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Oil Trains Make Comeback as Pipelines Can't Keep Up

The Wall Street Journal. logo The Wall Street Journal. 1/31/2019 Rebecca Elliott, Paul Ziobro
a train traveling down train tracks near a field© Eric M. Johnson/Reuters

The use of trains to carry crude is surging after dropping in recent years amid concerns about safety, as drillers in parts of North America produce more oil than area pipelines can accommodate.

An average of 718,000 barrels of crude a day traversed America’s railways as of October, the latest data available, an 88% increase from a year earlier, according to the U.S. Energy Information Administration. That compares with a peak average of about 1.1 million barrels in October 2014.

Much of the recent oil train growth is due to record shipments from Canada, where pipeline expansion projects, including Keystone XL and Trans Mountain, have stalled amid environmental opposition and legal delays. Crude-by-rail shipments also have ticked up from North Dakota’s Bakken region and the Permian Basin of West Texas and New Mexico, according to energy-monitoring firm Genscape Inc.

The crude-by-rail comeback is expected to last through late this year in the Permian, and longer in North Dakota and Canada, as companies struggle to lay new pipe as quickly as drillers are getting oil out of the ground.

Shipping oil by train is more expensive than sending it through a pipeline, so producers often avoid making long-term commitments to rail companies. It costs about $20 a barrel to send oil by rail from Canada to the U.S. Gulf Coast, compared with about $12.50 by pipeline, according to energy investment bank Tudor Pickering Holt & Co.

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But pipeline projects typically lag behind growth in oil and gas production, and the gap has lengthened in many parts of the country in recent years as local activism has made it increasingly difficult to complete projects. Meantime, North American oil production topped 15.6 million barrels daily in August, a 17% annual increase, according to the EIA.

Bottlenecks have grown particularly severe in Canada. Heavy crude there was selling locally for more than $50 a barrel below U.S. benchmark prices last fall, reflecting producers’ inability to get it to market due to pipeline problems. U.S. oil prices have since fallen about 24%, closing at $54.23 a barrel on Wednesday.

The congestion in Canada spurred companies including Houston-based ConocoPhillips and Calgary-based Cenovus Energy Inc. to ink rail deals.

“The intention is to bridge us over to the next major pipeline expansion, so a few years,” ConocoPhillips finance chief Don Wallette, Jr. said last fall.

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Cenovus’s three-year agreements will allow it to transport about 100,000 barrels of oil daily to the U.S. Gulf Coast, where refiners mix it with lighter crudes to produce fuel.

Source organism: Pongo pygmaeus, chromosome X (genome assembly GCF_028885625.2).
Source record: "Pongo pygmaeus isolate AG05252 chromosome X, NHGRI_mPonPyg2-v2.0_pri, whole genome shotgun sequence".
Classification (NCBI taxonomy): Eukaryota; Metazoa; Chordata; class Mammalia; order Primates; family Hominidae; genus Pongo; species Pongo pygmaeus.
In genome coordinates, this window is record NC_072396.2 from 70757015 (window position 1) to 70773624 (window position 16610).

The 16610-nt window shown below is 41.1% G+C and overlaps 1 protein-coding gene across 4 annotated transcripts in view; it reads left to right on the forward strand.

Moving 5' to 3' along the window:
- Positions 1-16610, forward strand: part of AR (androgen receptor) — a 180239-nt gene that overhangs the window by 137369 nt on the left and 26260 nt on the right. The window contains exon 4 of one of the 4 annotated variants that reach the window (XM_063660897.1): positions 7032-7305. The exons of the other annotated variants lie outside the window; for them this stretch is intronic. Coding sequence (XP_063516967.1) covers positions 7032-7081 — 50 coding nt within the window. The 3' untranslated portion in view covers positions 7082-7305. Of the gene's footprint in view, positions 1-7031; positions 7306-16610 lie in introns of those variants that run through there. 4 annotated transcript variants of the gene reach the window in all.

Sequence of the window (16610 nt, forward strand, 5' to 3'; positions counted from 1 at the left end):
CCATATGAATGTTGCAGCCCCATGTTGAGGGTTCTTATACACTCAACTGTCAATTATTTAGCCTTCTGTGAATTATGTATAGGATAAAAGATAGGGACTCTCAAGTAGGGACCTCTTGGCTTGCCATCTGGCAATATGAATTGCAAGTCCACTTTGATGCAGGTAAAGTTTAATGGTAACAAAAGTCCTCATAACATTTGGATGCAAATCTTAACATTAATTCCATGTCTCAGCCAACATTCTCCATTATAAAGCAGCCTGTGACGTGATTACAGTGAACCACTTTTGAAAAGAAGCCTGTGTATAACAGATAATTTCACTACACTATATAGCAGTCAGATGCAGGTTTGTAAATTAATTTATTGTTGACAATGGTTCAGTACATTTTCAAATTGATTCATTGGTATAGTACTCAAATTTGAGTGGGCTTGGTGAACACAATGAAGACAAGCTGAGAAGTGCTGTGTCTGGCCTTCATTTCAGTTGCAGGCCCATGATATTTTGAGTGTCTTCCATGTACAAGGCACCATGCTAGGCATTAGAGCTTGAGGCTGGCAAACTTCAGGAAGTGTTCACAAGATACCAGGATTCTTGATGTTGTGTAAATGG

In October, about half of the oil the U.S. imported by rail from its northern neighbor went to the Gulf Coast, EIA data show, helping to offset a 30% decline in crude purchases from Venezuela over the past two years. Roughly a quarter went to the Midwest, while smaller amounts went to the East and West coasts.

Derailments, notably one in Lac-Mégantic, Quebec, that killed 47 people in 2013, have raised concerns about the safety of transporting oil by trains on a large scale. That prompted federal regulators to impose tougher safety requirements for railcars, though opposition remains in some communities.

The heightened demand for oil train transportation has benefited railroads including Union Pacific Corp., whose petroleum shipments rose 30% last year to 228,470 carloads as the company handled more crude oil. But Chief Executive Lance Fritz said the Omaha, Neb.-based railroad isn’t investing heavily to support crude-by-rail shipping because the demand could evaporate once major pipeline projects come online.

“We’re careful to make these commitments because it’s a short-lived phenomenon,” Mr. Fritz said in a recent interview. “It’s just not going to be around for long-term returns.”

Since shipping oil by rail is generally more expensive, pipelines remain a more attractive option when available, analysts say.

“People would love to have the optionality to move onto crude by rail whenever they want to, but nobody wants to be signing a check for it,” RBN Energy analyst John Zanner said.

Mr. Zanner said because of limited supply of railcars and other infrastructure he doesn’t expect oil train shipments from Canada to increase significantly as a result of U.S. sanctions on Venezuela’s state-owned oil company.

Oil companies often use trains on an ad hoc basis, and rail provides geographic and financial alternatives for producers wary of committing to new pipes. Pipeline companies typically won’t proceed with a project unless drillers sign multiyear contracts guaranteeing payment regardless of whether they have oil to ship.

Whiting Petroleum Corp. is weighing those trade-offs in North Dakota, where it is evaluating whether to support an additional pipeline or rely on costlier, but more flexible, crude-by-rail transportation. Crude production in the state, once the heart of oil-train transportation, has swelled about 38% since the Dakota Access Pipeline opened in 2017, federal data show, testing the limits of existing pipelines.

In November, oil sold in Minnesota fetched as much as $19 a barrel less than it would have at the main U.S. trading hub in Cushing, Okla., reflecting the bottleneck, according to price-reporting agency S&P Global Platts.

“You’re always balancing between getting the infrastructure in place versus flexibility,” said Peter Hagist, a senior vice president for Whiting.

Write to Rebecca Elliott at rebecca.elliott@wsj.com and Paul Ziobro at Paul.Ziobro@wsj.com

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